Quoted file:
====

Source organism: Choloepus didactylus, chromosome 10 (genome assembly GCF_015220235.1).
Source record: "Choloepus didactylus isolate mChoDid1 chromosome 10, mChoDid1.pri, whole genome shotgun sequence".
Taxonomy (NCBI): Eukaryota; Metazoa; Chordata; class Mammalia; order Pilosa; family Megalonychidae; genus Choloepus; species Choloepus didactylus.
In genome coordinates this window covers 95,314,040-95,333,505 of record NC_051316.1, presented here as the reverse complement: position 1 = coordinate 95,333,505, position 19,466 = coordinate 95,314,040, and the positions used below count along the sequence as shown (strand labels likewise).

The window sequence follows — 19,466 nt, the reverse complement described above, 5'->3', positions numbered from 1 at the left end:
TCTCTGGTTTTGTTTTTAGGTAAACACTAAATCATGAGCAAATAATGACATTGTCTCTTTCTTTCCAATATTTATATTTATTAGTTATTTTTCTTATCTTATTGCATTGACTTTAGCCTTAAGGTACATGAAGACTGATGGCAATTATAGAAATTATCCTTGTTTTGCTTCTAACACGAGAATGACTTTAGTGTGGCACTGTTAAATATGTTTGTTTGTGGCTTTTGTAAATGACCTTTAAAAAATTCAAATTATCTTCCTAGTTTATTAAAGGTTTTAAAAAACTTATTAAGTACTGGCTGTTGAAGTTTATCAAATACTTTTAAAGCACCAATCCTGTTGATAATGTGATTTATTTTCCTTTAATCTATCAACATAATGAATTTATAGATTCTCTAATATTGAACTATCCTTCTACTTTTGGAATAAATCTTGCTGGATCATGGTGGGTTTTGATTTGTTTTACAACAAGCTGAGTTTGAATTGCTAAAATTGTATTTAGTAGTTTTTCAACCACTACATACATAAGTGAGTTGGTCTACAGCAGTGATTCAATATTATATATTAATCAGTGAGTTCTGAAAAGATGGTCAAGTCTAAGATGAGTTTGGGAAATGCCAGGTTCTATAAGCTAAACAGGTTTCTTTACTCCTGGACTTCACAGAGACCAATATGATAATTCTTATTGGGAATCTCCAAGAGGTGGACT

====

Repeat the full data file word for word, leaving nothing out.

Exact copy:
Source organism: Choloepus didactylus, chromosome 10 (genome assembly GCF_015220235.1).
Source record: "Choloepus didactylus isolate mChoDid1 chromosome 10, mChoDid1.pri, whole genome shotgun sequence".
Taxonomy (NCBI): Eukaryota; Metazoa; Chordata; class Mammalia; order Pilosa; family Megalonychidae; genus Choloepus; species Choloepus didactylus.
In genome coordinates this window covers 95,314,040-95,333,505 of record NC_051316.1, presented here as the reverse complement: position 1 = coordinate 95,333,505, position 19,466 = coordinate 95,314,040, and the positions used below count along the sequence as shown (strand labels likewise).

The window sequence follows — 19,466 nt, the reverse complement described above, 5'->3', positions numbered from 1 at the left end:
TCTCTGGTTTTGTTTTTAGGTAAACACTAAATCATGAGCAAATAATGACATTGTCTCTTTCTTTCCAATATTTATATTTATTAGTTATTTTTCTTATCTTATTGCATTGACTTTAGCCTTAAGGTACATGAAGACTGATGGCAATTATAGAAATTATCCTTGTTTTGCTTCTAACACGAGAATGACTTTAGTGTGGCACTGTTAAATATGTTTGTTTGTGGCTTTTGTAAATGACCTTTAAAAAATTCAAATTATCTTCCTAGTTTATTAAAGGTTTTAAAAAACTTATTAAGTACTGGCTGTTGAAGTTTATCAAATACTTTTAAAGCACCAATCCTGTTGATAATGTGATTTATTTTCCTTTAATCTATCAACATAATGAATTTATAGATTCTCTAATATTGAACTATCCTTCTACTTTTGGAATAAATCTTGCTGGATCATGGTGGGTTTTGATTTGTTTTACAACAAGCTGAGTTTGAATTGCTAAAATTGTATTTAGTAGTTTTTCAACCACTACATACATAAGTGAGTTGGTCTACAGCAGTGATTCAATATTATATATTAATCAGTGAGTTCTGAAAAGATGGTCAAGTCTAAGATGAGTTTGGGAAATGCCAGGTTCTATAAGCTAAACAGGTTTCTTTACTCCTGGACTTCACAGAGACCAATATGATAATTCTTATTGGGAATCTCCAAGAGGTGGACT